The predominant approach that has been employed is the expert approach. The expert approach assumes that the person with all the knowledge (the doctor, the boss, the Personal Trainer) can just give that knowledge to the person that doesn’t have it and that will solve all of their problems. This is often referred to as the “sage on the stage” approach, and operates off the assumption that a lack of knowledge is the limiting factor to making a behavior change. 

If only it were that simple, right? In fact, I’d venture to say that most of us know the things we need to do to reach our goals in life (be it exercise goals, career goals, relationship goals, etc.). The issue is NOT a lack of knowledge, but a lack of ability to implement that knowledge consistently in our lives.

That is where the coach comes in. Yes, the coach has knowledge, in many cases a lot more knowledge than the person they’re coaching. Your doctor knows more about medicine than you do, your boss probably knows more about your job than you do (although, some may beg to differ, haha), and an exercise professional certainly knows more about exercise program design than you do. 

One critically important piece of information all of these professionals lack is the most important knowledge they could have – knowledge of you!! The professional may be the expert in their domain, but you are the expert on you and your life. This expertise about you and your life is central to the coaching process. Rather than acting as the “sage on the stage,” a great coach acts as the “guide on the side.” They blend their knowledge of their domain, with your knowledge of you, your lifestyle, your likes and dislikes, and all the other important pieces of information that ensure all the knowledge the expert has can be filtered through the lens of your lifestyle. 

Traditionally, most Personal Trainers use the expert approach in a very transactional manner, and the client happily participates (or at least until they realize they’re not getting the results they want).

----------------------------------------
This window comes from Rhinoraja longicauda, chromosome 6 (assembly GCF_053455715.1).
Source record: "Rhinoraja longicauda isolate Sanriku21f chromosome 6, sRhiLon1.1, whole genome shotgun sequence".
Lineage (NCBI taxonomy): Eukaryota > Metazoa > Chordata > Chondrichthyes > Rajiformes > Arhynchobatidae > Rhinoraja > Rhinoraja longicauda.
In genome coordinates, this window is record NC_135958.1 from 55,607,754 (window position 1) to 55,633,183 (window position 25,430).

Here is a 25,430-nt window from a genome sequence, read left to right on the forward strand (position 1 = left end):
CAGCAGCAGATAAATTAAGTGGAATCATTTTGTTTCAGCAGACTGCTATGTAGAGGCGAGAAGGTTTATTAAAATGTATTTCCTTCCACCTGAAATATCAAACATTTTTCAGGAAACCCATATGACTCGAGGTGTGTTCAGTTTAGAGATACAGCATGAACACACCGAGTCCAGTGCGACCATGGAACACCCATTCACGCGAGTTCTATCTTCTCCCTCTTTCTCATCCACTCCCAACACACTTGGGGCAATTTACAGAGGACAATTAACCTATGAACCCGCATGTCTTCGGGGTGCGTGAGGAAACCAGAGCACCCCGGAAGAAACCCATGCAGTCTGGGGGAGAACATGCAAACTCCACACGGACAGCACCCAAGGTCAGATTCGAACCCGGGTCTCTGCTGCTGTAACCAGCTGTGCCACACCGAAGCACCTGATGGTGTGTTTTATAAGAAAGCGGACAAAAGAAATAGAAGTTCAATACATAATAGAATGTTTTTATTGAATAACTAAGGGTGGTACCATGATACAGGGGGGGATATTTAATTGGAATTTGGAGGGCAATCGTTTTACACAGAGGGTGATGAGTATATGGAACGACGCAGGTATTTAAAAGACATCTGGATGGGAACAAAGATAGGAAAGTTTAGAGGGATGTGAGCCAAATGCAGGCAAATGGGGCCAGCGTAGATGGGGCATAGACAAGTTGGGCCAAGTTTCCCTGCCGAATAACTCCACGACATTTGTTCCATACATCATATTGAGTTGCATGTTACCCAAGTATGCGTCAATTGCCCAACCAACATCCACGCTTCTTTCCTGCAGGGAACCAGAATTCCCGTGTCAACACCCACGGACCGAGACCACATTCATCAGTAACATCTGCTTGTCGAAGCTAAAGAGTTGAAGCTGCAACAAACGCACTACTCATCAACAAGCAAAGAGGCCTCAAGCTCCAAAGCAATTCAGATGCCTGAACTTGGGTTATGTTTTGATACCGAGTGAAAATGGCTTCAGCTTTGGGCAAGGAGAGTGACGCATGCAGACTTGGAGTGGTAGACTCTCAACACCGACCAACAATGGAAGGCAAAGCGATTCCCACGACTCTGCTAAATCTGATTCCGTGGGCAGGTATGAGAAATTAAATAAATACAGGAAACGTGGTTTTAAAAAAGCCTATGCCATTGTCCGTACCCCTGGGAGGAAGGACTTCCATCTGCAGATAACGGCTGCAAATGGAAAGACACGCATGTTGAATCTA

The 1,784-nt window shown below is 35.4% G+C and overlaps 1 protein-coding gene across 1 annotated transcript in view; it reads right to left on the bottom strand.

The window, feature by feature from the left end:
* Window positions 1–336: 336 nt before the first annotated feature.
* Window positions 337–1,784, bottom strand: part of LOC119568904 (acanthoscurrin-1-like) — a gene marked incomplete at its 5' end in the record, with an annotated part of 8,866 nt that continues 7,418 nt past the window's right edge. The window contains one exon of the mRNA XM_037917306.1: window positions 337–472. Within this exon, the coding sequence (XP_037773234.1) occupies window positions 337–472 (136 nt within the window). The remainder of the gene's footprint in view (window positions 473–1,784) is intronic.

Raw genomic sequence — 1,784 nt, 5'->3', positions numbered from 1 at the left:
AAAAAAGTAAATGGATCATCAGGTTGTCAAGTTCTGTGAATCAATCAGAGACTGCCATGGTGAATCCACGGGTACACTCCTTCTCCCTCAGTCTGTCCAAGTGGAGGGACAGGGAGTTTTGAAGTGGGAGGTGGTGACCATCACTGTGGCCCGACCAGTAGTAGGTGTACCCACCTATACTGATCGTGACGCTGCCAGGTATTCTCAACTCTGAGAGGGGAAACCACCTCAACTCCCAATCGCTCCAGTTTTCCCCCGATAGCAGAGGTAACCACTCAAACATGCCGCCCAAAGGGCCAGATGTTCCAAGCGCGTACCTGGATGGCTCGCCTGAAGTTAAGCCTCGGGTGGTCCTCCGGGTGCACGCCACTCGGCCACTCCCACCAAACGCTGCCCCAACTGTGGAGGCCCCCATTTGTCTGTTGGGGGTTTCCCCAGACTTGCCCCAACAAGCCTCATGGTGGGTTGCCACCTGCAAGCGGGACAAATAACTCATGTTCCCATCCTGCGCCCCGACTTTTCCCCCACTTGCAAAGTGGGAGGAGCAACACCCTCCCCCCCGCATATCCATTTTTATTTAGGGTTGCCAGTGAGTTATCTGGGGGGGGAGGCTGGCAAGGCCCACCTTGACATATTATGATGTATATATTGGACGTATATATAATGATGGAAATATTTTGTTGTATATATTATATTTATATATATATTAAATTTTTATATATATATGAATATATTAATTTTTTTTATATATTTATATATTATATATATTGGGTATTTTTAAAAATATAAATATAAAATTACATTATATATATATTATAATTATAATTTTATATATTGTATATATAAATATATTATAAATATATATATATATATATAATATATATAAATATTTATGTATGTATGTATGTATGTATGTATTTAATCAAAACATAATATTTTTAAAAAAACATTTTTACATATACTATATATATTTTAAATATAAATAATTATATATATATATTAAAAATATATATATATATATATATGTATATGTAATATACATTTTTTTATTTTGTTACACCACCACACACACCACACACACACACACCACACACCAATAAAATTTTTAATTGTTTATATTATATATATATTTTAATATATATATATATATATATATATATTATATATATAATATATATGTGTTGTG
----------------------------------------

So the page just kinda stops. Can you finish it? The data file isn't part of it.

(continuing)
The transaction goes something like this, “I give you money, you give me fitness (or health or weight loss or insert goal here).” While this transactional approach works if you’re buying a lawn mower… “I give you money, you give me lawn mower” … it absolutely doesn’t work when it comes to behavior change. Why doesn’t it work? It all comes down to autonomy.

A man enjoying his workout and smiling while performing resistance band rows

Health & Fitness Coaches Respect Autonomy 

The most fundamental human need is the need for autonomy. There are many definitions of autonomy, but on its most basic level autonomy is about being free to make your own choices without being influenced by others. In essence, it’s about being free to do what you want, when you want, and how you want.

The fight for autonomy begins very early in life (think rebellious teenage years) and continues until the day we die (think the aging adult who refuses to go into an assisted living home). Autonomy is even the reason our country was founded (we want to be self-governing). Without getting overly philosophical here autonomy is at the core of who we are as humans, and it must always be respected.